Wage and Hours FAQ | Mann & Elias
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Wage and Hours FAQ

Commonly Asked Questions About Wage and Hour Laws

Workers’ rights regarding proper wages and overtime are not always clearly explained by the employer. It’s important to do research on your own so you can avoid being taken advantage of by your company.

As overtime dispute lawyers in Los Angeles, Mann & Elias see educating yourself as the first step toward justice when you feel you’ve been mistreated by an employer. Read through the frequently asked questions regarding compensation below to see if you need lawyer to sue an employer for unpaid wages.

What is the minimum wage in the state of California?

California lawmakers recently voted to gradually increase the minimum wage over the next few years. In 2020, the minimum wage is $12 an hour for smaller companies (25 or fewer employees) and $13 an hour for larger companies (26 or more employees) In 2021, those wages will increase to $13 for smaller companies and $14 for larger companies. The annual increases will continue until 2023, when all employers must pay a minimum wage of $15 an hour.

What is considered overtime in California?

The average work week is 40 hours. Working anything over that is considered overtime. Additionally, working over 12 hours in a day warrants overtime compensation. If an employee works seven days in a row, they are also entitled to overtime pay for any hours worked on that seventh day.

Should I be paid for overtime?

Whether or not an employee is eligible for overtime pay depends on their position. When they sign their contract, they should be told if they are exempt or non-exempt. An exempt employee is not eligible for overtime, and a non-exempt employee is eligible for overtime when they work over 40 hours in one week and on some federal holidays.

If you have not been paid overtime and you are a non-exempt employee, you have a case for an employment lawyer in Los Angeles.

How much overtime should I get?

If an employee works over 40 hours in a single week, their employer is required to pay them 1.5 times their usual rate (also known as time and a half).

Should I be compensated for travel time while on the job?

You should not be compensated for time spent commuting to and from work, but your employer should compensate you for any time spent traveling for your job. Meeting with clients and purchasing goods is done on behalf of your company, so you should keep track of travel expenses (gas, train tickets, etc.), and your employer should reimburse you. They should also be paying you for the time spent traveling for your job.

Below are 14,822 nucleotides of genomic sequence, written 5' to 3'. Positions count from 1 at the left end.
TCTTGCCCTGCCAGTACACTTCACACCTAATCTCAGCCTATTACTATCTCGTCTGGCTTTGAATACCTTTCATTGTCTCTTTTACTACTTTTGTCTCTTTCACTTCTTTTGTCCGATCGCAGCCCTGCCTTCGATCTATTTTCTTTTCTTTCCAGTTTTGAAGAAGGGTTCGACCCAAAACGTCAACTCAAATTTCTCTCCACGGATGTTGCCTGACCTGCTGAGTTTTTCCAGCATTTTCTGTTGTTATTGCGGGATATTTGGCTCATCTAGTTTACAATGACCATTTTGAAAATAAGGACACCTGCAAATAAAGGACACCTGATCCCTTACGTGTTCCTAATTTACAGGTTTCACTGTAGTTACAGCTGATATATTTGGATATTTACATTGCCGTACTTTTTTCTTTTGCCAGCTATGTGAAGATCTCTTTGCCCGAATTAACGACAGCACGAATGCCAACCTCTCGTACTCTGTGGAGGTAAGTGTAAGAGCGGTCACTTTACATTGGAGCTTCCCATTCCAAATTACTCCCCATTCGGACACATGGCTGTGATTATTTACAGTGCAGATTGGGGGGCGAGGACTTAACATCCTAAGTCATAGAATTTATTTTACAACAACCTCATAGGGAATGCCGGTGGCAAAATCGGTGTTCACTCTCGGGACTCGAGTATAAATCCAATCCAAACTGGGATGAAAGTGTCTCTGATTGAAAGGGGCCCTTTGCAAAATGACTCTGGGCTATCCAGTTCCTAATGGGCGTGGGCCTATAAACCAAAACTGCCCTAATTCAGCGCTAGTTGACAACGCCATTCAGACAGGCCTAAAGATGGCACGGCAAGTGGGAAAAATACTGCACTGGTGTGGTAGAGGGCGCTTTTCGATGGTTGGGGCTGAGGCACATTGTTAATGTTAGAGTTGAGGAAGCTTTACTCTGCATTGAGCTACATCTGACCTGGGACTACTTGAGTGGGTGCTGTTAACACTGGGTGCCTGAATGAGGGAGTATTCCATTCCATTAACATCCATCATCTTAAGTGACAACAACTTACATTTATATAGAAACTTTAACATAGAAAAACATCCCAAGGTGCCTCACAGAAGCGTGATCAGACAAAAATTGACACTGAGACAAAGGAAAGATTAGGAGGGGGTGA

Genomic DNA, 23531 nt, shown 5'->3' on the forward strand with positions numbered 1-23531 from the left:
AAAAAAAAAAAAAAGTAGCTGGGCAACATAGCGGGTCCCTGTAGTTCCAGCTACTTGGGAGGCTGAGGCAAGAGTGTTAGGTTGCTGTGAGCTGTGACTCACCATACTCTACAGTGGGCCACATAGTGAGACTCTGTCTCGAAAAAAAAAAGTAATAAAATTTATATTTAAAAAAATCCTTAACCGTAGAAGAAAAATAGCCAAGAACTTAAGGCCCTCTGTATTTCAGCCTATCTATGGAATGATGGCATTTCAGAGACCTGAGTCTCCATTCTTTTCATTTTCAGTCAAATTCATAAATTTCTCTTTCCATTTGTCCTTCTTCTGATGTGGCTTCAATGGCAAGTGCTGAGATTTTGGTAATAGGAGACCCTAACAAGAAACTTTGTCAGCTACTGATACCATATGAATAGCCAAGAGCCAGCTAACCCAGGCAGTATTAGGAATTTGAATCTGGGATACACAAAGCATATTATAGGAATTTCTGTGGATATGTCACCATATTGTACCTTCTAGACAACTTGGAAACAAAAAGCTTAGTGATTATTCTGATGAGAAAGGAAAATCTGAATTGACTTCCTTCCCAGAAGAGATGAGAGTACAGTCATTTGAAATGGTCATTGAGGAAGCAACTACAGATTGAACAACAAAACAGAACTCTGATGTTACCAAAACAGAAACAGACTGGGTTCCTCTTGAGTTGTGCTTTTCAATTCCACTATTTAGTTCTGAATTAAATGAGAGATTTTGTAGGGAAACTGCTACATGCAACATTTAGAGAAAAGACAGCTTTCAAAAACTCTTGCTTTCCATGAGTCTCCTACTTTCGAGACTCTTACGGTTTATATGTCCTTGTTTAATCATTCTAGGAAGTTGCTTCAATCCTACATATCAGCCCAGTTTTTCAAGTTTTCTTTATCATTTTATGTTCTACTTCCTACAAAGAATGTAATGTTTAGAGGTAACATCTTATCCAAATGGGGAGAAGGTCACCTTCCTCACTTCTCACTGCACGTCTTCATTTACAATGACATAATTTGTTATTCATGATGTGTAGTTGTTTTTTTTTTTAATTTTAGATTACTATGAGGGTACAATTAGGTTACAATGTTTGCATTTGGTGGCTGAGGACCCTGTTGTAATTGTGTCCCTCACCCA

Am I entitled to a lunch break?

In the state of California, working over five hours a day warrants an unpaid, 30 minute break. When an employee works ten hours in a day, they should be given a second 30 minute unpaid break. However, if the total workday is less than 12 hours, then the second meal break can be waived with written consent from both the employer and the employee.

If a company does not give the employee their required break, then they must add on an additional hour of pay for that day.

Breaks are important because they give the worker a chance to eat and rest, thus lowering the chance of a workplace accident.

Are tips part of my hourly wage?

Tips are not part of your hourly wage. It is illegal for your employer to deduct the tips you received from your paycheck. If your manager has been taking a cut of your tips or giving them to non-customer facing employees, then you should contact a wage and hour attorney Los Angeles to gain back the tips that you earned.

Is my manager entitled to part of my tips?

Tips are given by the customer to the employee for a job well done. Any gratuities earned during a shift are the property of the employee, and managers are not entitled to a cut of them. Tip pools are a common practice in restaurants where all tips are gathered at the end of the night and then divided among staff based on hours worked.

I have not been paid a fair wage or overtime by my employer. Now what?

If you have read through this FAQ and feel that you have not been treated fairly by your employer, you have a case to sue your employer for unpaid wages. Mann & Elias is composed of wage and hour attorneys Los Angeles that are well-versed in workers’ rights. They can meet with you and discuss your case in detail so that you have a full idea of what compensation you can receive. Contact their office to set up a consultation.


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